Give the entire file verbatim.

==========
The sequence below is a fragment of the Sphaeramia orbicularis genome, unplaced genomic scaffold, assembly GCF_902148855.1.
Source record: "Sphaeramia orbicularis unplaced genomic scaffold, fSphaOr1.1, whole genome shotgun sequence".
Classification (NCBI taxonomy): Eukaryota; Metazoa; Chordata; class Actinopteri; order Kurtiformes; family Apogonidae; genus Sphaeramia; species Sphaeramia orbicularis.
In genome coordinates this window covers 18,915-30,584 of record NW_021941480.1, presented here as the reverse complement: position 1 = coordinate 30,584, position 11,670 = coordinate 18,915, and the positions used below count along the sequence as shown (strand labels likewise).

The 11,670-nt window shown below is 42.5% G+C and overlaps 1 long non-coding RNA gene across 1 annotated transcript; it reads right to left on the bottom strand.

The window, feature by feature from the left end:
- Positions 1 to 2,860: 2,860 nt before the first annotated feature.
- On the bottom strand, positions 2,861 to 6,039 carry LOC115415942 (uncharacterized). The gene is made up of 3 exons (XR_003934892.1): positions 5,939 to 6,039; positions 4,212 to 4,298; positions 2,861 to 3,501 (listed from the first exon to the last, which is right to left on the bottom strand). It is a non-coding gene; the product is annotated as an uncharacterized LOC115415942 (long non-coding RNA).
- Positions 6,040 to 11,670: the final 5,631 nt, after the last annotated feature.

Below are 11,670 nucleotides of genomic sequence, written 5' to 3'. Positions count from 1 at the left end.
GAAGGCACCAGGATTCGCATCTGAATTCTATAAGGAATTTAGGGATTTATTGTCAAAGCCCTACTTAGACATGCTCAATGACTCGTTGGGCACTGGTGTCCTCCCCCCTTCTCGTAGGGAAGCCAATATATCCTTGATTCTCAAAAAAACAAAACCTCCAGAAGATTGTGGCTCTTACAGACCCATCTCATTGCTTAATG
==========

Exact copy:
The sequence below is a fragment of the Sphaeramia orbicularis genome, unplaced genomic scaffold, assembly GCF_902148855.1.
Source record: "Sphaeramia orbicularis unplaced genomic scaffold, fSphaOr1.1, whole genome shotgun sequence".
Classification (NCBI taxonomy): Eukaryota; Metazoa; Chordata; class Actinopteri; order Kurtiformes; family Apogonidae; genus Sphaeramia; species Sphaeramia orbicularis.
In genome coordinates this window covers 18,915-30,584 of record NW_021941480.1, presented here as the reverse complement: position 1 = coordinate 30,584, position 11,670 = coordinate 18,915, and the positions used below count along the sequence as shown (strand labels likewise).

The 11,670-nt window shown below is 42.5% G+C and overlaps 1 long non-coding RNA gene across 1 annotated transcript; it reads right to left on the bottom strand.

The window, feature by feature from the left end:
- Positions 1 to 2,860: 2,860 nt before the first annotated feature.
- On the bottom strand, positions 2,861 to 6,039 carry LOC115415942 (uncharacterized). The gene is made up of 3 exons (XR_003934892.1): positions 5,939 to 6,039; positions 4,212 to 4,298; positions 2,861 to 3,501 (listed from the first exon to the last, which is right to left on the bottom strand). It is a non-coding gene; the product is annotated as an uncharacterized LOC115415942 (long non-coding RNA).
- Positions 6,040 to 11,670: the final 5,631 nt, after the last annotated feature.

Below are 11,670 nucleotides of genomic sequence, written 5' to 3'. Positions count from 1 at the left end.
GAAGGCACCAGGATTCGCATCTGAATTCTATAAGGAATTTAGGGATTTATTGTCAAAGCCCTACTTAGACATGCTCAATGACTCGTTGGGCACTGGTGTCCTCCCCCCTTCTCGTAGGGAAGCCAATATATCCTTGATTCTCAAAAAAACAAAACCTCCAGAAGATTGTGGCTCTTACAGACCCATCTCATTGCTTAATG